You hear a lot about zero trust microsegmentation these days and rightly so. It has matured into a proven security best-practice to effectively prevent unauthorized lateral movement across network resources. It involves dividing your network into isolated segments, or “microsegments,” where each segment has its own set of security policies and controls. In this way, even if a breach occurs or a potential threat gains access to a resource, the blast radius is contained.
And like many security practices, there are different ways to achieve the objective, and typically much of it depends on the unique customer environment. For microsegmentation, the key is to have a trusted partner that not only provides a robust security solution but gives you the flexibility to adapt to your needs instead of forcing a “one size fits all” approach.
Now, there are broadly two different approaches you can take to achieve your microsegmentation objectives:
- A host-based enforcement approach where the policies are enforced on the workload itself. This can be done by installing an agent on the workload or by leveraging APIs in public cloud.
- A network-based enforcement approach where the policies are enforced on a network device like an east-west network firewall or a switch.
While a host-based enforcement approach is immensely powerful because it provides access to rich telemetry in terms of processes, packages, and CVEs running on the workloads, it may not always be a pragmatic approach for a myriad of reasons. These reasons can range from application team perceptions, network security team preferences, or simply the need for a different approach to achieve buy-in across the organization.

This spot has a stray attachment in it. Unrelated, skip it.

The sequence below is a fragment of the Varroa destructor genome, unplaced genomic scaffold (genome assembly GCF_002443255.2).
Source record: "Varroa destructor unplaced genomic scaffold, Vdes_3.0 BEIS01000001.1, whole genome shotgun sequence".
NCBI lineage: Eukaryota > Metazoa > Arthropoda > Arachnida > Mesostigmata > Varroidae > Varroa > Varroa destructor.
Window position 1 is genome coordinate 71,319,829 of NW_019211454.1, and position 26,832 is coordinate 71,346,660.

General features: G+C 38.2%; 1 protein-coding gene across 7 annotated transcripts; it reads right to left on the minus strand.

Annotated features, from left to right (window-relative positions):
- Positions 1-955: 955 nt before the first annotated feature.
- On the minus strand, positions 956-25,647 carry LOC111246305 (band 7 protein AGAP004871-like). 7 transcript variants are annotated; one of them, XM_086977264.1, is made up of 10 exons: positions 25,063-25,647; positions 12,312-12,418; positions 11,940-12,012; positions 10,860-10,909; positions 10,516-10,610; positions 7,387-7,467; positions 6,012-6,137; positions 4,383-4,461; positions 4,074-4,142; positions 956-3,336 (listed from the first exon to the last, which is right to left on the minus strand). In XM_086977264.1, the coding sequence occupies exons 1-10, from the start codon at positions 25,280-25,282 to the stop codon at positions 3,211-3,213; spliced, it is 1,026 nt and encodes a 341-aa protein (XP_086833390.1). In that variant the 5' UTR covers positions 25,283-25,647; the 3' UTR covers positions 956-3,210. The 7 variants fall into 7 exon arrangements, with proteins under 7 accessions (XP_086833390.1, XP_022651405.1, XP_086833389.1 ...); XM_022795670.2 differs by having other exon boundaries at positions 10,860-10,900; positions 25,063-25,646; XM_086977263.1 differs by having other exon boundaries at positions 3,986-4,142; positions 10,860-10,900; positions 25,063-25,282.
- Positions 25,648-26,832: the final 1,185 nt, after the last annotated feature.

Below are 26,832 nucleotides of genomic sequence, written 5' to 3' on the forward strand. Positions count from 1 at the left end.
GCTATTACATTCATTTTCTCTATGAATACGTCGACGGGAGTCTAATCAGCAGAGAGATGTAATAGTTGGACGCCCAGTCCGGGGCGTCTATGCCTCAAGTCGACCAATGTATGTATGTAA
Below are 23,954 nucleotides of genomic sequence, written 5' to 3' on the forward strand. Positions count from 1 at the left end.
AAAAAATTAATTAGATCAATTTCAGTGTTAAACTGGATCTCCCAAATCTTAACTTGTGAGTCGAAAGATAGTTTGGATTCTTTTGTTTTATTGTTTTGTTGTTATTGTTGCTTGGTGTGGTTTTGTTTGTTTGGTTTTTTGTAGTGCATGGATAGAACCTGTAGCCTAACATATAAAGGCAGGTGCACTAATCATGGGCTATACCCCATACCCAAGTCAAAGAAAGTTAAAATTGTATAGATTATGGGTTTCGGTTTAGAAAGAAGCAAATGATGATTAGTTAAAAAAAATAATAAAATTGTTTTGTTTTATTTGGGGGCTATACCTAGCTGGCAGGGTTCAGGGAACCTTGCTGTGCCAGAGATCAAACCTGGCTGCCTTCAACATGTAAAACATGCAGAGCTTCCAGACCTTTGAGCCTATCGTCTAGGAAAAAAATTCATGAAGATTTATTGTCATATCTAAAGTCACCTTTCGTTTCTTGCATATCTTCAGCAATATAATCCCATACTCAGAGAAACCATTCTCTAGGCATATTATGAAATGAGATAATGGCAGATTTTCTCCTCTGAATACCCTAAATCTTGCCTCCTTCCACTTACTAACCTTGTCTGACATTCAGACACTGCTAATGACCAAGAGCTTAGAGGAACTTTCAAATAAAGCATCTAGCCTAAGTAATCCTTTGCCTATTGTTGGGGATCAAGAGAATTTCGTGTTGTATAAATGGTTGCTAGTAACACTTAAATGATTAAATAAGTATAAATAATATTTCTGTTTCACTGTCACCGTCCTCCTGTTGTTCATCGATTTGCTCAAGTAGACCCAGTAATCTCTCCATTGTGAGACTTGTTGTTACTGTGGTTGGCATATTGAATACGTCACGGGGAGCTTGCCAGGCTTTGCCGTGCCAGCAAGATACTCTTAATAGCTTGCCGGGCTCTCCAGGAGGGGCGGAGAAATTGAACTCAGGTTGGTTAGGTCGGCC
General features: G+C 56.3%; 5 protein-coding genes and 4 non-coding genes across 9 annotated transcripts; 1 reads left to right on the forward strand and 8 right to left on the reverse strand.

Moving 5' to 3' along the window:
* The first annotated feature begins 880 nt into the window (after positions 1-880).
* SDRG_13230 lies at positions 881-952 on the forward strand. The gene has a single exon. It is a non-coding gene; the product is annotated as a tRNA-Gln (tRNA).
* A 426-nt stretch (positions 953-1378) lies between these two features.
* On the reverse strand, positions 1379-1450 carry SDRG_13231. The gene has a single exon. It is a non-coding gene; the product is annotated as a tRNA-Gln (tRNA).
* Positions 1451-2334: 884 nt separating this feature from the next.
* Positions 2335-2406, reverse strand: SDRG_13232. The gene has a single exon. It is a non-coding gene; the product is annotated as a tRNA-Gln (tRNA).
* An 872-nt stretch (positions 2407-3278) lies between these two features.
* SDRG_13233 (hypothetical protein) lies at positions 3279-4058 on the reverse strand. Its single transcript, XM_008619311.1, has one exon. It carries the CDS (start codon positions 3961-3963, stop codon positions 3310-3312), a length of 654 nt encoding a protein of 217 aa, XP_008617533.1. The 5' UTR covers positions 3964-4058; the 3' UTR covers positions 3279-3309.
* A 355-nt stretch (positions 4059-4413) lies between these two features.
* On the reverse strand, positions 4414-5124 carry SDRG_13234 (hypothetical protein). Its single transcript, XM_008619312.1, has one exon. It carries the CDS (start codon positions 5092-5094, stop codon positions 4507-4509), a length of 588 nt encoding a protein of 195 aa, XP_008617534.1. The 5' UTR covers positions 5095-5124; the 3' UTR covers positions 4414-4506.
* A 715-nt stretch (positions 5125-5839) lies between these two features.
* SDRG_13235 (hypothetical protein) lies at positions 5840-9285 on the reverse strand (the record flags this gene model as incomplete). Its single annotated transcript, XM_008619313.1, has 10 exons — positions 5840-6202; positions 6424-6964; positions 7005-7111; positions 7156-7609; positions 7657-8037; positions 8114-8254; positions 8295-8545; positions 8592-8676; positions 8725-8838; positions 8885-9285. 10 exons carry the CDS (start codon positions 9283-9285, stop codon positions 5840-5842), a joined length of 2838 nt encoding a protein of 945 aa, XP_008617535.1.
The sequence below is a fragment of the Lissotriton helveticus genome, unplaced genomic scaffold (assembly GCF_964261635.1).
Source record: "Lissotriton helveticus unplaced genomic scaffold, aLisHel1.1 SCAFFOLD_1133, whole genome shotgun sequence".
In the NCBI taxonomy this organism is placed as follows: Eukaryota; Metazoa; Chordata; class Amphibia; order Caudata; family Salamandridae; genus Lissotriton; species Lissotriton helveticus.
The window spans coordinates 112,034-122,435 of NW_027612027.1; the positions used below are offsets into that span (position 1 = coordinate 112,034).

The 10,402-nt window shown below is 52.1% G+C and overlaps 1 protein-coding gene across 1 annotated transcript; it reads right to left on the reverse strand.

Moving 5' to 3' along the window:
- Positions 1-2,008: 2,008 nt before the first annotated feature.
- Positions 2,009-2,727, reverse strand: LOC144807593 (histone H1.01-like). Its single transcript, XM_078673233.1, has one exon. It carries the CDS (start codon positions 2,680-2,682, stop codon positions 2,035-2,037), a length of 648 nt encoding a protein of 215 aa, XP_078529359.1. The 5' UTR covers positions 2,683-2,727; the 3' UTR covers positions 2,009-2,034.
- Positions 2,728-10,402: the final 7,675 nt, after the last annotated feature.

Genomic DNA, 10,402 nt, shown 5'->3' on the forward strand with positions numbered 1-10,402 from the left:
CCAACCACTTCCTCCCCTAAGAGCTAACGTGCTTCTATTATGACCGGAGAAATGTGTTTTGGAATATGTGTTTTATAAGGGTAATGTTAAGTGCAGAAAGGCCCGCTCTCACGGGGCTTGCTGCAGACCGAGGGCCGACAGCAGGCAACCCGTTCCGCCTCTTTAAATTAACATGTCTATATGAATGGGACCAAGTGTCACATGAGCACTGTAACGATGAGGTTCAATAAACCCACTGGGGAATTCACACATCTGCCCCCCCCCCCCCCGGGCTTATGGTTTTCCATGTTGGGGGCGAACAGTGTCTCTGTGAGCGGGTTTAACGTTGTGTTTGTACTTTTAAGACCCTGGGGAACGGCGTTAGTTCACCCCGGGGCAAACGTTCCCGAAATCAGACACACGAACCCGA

Long story short, to make microsegmentation practical and achievable, it’s clear that a dynamic duo of host and network-based security is key to a robust and resilient zero trust cybersecurity strategy. Earlier this year, Cisco completed the native integration between Cisco Secure Workload and Cisco Secure Firewall delivering on this principle and providing customers with unmatched flexibility as well as defense in depth. Let’s take a deeper look at what this integration enables our customers to achieve and some of the use cases.
Use case #1: Network visibility via an east-west network firewall
The journey to microsegmentation starts with visibility. This is a perfect opportunity for me to insert the cliché here – “What you can’t see, you can’t protect.” In the context of microsegmentation, flow visibility provides the foundation for building a blueprint of how applications communicate with each other, as well as users and devices – both within and outside the datacenter.
The integration between Secure Workload and Secure Firewall enables the ingestion of NSEL flow records to provide network flow visibility, as shown in Figure 1. You can further enrich this network flow data by bringing in context in the form of labels and tags from external systems like CMDB, IPAM, identity sources, etc. This contextually enriched data set allows you to quickly identify the communication patterns and any indicators of compromise across your application landscape, enabling you to immediately improve your security posture.
Use case #2: Microsegmentation using the east-west network firewall
The integration of Secure Firewall and Secure Workload provides two powerful complimentary methods to discover, compile, and enforce zero trust microsegmentation policies. The ability to use a host-based, network-based, or mix of the two methods gives you the flexibility to deploy in the manner that best suits your business needs and team roles (Figure 2).
And regardless of the approach or mix, the integration enables you to seamlessly leverage the full capabilities of Secure Workload including: